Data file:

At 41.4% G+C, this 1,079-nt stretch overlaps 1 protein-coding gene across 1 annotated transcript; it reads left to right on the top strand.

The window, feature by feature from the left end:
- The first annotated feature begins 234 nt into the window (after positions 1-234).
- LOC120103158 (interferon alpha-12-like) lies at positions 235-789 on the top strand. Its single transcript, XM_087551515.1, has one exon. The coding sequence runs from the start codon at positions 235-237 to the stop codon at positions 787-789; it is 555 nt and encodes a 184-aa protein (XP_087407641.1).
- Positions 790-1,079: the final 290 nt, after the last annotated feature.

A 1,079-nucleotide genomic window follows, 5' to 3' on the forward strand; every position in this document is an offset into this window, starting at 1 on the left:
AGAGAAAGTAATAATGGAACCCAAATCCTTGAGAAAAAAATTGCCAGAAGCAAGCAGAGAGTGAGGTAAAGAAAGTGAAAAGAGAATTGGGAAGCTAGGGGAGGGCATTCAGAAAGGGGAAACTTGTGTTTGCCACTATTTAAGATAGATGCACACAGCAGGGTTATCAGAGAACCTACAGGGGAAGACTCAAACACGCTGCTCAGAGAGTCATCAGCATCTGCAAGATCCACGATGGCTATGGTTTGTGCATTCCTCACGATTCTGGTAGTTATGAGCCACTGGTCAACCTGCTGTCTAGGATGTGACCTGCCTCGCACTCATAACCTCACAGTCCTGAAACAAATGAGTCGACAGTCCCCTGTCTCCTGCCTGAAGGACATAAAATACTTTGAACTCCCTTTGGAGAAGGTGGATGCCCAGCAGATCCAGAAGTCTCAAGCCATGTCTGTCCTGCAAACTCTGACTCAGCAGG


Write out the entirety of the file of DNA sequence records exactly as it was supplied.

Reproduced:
At 41.4% G+C, this 1,079-nt stretch overlaps 1 protein-coding gene across 1 annotated transcript; it reads left to right on the top strand.

The window, feature by feature from the left end:
- The first annotated feature begins 234 nt into the window (after positions 1-234).
- LOC120103158 (interferon alpha-12-like) lies at positions 235-789 on the top strand. Its single transcript, XM_087551515.1, has one exon. The coding sequence runs from the start codon at positions 235-237 to the stop codon at positions 787-789; it is 555 nt and encodes a 184-aa protein (XP_087407641.1).
- Positions 790-1,079: the final 290 nt, after the last annotated feature.

A 1,079-nucleotide genomic window follows, 5' to 3' on the forward strand; every position in this document is an offset into this window, starting at 1 on the left:
AGAGAAAGTAATAATGGAACCCAAATCCTTGAGAAAAAAATTGCCAGAAGCAAGCAGAGAGTGAGGTAAAGAAAGTGAAAAGAGAATTGGGAAGCTAGGGGAGGGCATTCAGAAAGGGGAAACTTGTGTTTGCCACTATTTAAGATAGATGCACACAGCAGGGTTATCAGAGAACCTACAGGGGAAGACTCAAACACGCTGCTCAGAGAGTCATCAGCATCTGCAAGATCCACGATGGCTATGGTTTGTGCATTCCTCACGATTCTGGTAGTTATGAGCCACTGGTCAACCTGCTGTCTAGGATGTGACCTGCCTCGCACTCATAACCTCACAGTCCTGAAACAAATGAGTCGACAGTCCCCTGTCTCCTGCCTGAAGGACATAAAATACTTTGAACTCCCTTTGGAGAAGGTGGATGCCCAGCAGATCCAGAAGTCTCAAGCCATGTCTGTCCTGCAAACTCTGACTCAGCAGG